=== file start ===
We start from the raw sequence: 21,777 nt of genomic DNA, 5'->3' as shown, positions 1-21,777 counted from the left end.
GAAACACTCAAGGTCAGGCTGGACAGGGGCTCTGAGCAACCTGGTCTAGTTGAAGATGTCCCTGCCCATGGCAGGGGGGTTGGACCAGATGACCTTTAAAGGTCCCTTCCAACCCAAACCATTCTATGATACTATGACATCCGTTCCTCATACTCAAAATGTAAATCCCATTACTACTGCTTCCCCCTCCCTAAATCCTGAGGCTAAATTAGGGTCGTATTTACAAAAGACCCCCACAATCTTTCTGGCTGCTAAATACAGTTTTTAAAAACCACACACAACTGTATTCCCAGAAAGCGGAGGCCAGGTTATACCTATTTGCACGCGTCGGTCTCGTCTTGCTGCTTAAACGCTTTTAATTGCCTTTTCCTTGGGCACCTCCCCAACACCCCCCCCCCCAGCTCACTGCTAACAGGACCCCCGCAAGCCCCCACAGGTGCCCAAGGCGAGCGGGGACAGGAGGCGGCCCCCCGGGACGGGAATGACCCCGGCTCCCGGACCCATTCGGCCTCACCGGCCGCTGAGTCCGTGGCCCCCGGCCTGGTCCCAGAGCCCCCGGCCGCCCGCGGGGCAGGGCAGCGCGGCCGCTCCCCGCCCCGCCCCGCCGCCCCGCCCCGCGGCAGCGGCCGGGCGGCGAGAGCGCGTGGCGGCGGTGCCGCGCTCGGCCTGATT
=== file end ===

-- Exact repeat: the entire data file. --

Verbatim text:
We start from the raw sequence: 21,777 nt of genomic DNA, 5'->3' as shown, positions 1-21,777 counted from the left end.
GAAACACTCAAGGTCAGGCTGGACAGGGGCTCTGAGCAACCTGGTCTAGTTGAAGATGTCCCTGCCCATGGCAGGGGGGTTGGACCAGATGACCTTTAAAGGTCCCTTCCAACCCAAACCATTCTATGATACTATGACATCCGTTCCTCATACTCAAAATGTAAATCCCATTACTACTGCTTCCCCCTCCCTAAATCCTGAGGCTAAATTAGGGTCGTATTTACAAAAGACCCCCACAATCTTTCTGGCTGCTAAATACAGTTTTTAAAAACCACACACAACTGTATTCCCAGAAAGCGGAGGCCAGGTTATACCTATTTGCACGCGTCGGTCTCGTCTTGCTGCTTAAACGCTTTTAATTGCCTTTTCCTTGGGCACCTCCCCAACACCCCCCCCCCCAGCTCACTGCTAACAGGACCCCCGCAAGCCCCCACAGGTGCCCAAGGCGAGCGGGGACAGGAGGCGGCCCCCCGGGACGGGAATGACCCCGGCTCCCGGACCCATTCGGCCTCACCGGCCGCTGAGTCCGTGGCCCCCGGCCTGGTCCCAGAGCCCCCGGCCGCCCGCGGGGCAGGGCAGCGCGGCCGCTCCCCGCCCCGCCCCGCCGCCCCGCCCCGCGGCAGCGGCCGGGCGGCGAGAGCGCGTGGCGGCGGTGCCGCGCTCGGCCTGATT